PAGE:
A subsequent paper by P. J. Hyde, C. J. Maggiore and S. Srinivasan at the Los Alamos National Laboratory, however, described the use of Ion Beam Analysis to study both new and aged electrode systems, and showed that the vast majority of the vanadium migrated from the cathode to the anode over 3000 hours. Thus platinum-vanadium is unlikely to be the optimum alloy system.
Another unpresented paper by V. Jalan discussed the deposition of a thin carbon layer on and around carbon supported platinum particles which is achieved by heating a platinum on carbon catalyst at 360°C under a carbon monoxide atmosphere. This inhibits migration of platinum particles and improves electrode stability. It should be noted that all of Jalan’s work quoted for the symposium is the subject of patents held by United Technologies Corporation. M. F. Weber, M. J. Dignam and R. D. Venter, of the University of Toronto, presented a paper on preliminary work aimed at catalyst preparation using sputtering techniques. Much development would be required to turn this into a practical production method.
Fuel Cell Electrolytes
A number of papers dealt with the interaction of oxygen with platinum at the cathode and the mechanisms involved for both acid and alkaline electrolytes. Despite some good physical and chemical properties, concentrated phosphoric acid is an indifferent fuel cell electrolyte due to the marked irreversibility of the dioxygen reduction reaction in this medium even at 200°C. E. Yeager, J. C. Huang and S. J. Clouser of the Case Western Reserve University examined the dioxygen reduction mechanism in purified phosphoric acid at various temperatures from 25 to 250°C. Direct reduction to water is the predominant path with only 5 per cent proceeding via hydrogen peroxide production at room temperature with virtually no peroxide detected at the high temperatures. Absorbed impurities tend to increase the hydrogen peroxide yield while slowing down the overall reduction. Studies at high polarisation suggest that a first electron transfer step is rate controlling.
Yeager and E. J. M. O’Sullivan (Case Western Reserve University) reported results of preliminary studies on alternative electrolytes, namely fluoronated acids. Most of the results reported were for monofluorophosphoric acid which is the most stable of the fluorophosphoric acids, although not sufficiently stable to hydrolysis for high temperature application. It is a stronger acid than phosphoric acid and less likely to be strongly adsorbed. The fluoro system gave high dioxygen diffusion limiting currents, more than an order of magnitude greater than for phosphoric acid. The authors concluded that the apparently high overall catalytic activity in monofluorophosphoric acid was caused by a higher dioxygen solubility. These results give impetus to the search for a stable pure fluoro acid electrolyte.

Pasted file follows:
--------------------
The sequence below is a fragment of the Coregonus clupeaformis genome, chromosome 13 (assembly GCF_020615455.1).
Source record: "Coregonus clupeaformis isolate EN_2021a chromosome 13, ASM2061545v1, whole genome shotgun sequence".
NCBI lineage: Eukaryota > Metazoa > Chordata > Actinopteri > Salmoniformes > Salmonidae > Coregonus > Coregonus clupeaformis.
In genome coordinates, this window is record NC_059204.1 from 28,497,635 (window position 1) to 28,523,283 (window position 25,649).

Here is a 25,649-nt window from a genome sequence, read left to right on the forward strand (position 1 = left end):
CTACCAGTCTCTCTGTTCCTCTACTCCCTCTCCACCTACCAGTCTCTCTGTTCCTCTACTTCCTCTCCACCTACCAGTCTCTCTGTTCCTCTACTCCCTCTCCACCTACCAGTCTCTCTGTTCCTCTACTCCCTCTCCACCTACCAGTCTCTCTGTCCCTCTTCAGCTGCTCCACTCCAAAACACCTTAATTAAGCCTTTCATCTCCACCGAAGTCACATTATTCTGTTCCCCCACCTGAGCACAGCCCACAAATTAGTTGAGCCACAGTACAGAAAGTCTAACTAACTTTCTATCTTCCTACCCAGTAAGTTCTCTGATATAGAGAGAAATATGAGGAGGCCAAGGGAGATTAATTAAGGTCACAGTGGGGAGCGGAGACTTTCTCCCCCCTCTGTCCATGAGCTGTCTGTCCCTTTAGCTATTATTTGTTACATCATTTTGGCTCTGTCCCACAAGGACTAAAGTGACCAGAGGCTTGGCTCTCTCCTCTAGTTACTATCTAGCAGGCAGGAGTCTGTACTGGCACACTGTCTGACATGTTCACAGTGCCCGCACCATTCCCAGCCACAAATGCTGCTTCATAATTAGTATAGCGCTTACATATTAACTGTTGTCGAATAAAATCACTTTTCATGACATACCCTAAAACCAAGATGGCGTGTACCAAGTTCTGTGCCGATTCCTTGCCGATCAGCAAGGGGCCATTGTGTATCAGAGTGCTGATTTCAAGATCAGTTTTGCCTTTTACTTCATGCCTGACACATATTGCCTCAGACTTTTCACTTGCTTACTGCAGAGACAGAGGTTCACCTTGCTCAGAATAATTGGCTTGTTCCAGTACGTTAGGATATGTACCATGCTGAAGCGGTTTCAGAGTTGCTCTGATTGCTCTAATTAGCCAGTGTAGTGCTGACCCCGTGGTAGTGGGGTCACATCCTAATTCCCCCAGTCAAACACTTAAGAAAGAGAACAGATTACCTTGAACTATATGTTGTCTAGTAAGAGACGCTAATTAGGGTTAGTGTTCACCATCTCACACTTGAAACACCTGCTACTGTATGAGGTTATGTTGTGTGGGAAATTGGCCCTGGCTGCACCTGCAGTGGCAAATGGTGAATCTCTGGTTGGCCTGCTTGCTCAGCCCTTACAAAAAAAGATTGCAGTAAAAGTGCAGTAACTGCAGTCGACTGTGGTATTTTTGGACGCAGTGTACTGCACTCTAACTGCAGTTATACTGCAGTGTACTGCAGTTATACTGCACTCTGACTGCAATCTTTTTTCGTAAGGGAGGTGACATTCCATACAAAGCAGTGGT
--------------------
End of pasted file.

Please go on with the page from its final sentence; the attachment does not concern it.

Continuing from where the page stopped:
Papers by S. Sarangapani and L. G. Edwards of the Union Carbide Corporation and J. Molla and E. Yeager (Case Western Reserve University) considered the reduction of dioxygen on various carbon surfaces in alkaline electrolytes. In the absence of a catalytic metal the reaction proceeds largely through a peroxide intermediate. The first mentioned authors described a model for estimating the surface concentration of peroxides when using different carbons at the cathode. The second paper compared results for a carbon (Ketjenblack) with and without platinum, and showed that the platinum was catalysing the direct reduction to water as well as catalysing the reduction and decomposition of peroxide. The nature of the carbon affected the ability of peroxide to escape from the pore structure prior to electrochemical or heterogeneous catalytic decomposition.